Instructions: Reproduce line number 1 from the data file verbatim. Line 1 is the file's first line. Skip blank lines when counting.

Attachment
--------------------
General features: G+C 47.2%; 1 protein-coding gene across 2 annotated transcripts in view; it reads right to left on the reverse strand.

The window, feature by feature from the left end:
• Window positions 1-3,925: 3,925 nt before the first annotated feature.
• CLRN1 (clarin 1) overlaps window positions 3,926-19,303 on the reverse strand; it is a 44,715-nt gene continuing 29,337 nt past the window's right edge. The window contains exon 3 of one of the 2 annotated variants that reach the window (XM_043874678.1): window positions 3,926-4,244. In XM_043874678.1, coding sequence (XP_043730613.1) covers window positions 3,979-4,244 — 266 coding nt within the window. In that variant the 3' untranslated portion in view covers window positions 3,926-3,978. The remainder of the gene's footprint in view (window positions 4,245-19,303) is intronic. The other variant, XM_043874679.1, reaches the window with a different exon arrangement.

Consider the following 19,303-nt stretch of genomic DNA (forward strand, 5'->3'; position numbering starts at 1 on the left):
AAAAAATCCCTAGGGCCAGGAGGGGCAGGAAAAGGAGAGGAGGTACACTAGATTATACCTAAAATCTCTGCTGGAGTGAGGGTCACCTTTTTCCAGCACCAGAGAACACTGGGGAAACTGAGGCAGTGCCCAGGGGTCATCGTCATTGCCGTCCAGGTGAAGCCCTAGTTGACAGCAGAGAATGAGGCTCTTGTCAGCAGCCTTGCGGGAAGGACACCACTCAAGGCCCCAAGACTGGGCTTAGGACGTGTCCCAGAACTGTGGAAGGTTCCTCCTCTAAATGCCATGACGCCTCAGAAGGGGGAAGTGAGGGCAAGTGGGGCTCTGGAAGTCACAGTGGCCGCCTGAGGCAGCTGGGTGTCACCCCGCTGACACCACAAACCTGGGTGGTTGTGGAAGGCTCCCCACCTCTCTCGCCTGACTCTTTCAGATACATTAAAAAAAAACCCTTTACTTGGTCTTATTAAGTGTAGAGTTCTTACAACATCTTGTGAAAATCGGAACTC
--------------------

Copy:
General features: G+C 47.2%; 1 protein-coding gene across 2 annotated transcripts in view; it reads right to left on the reverse strand.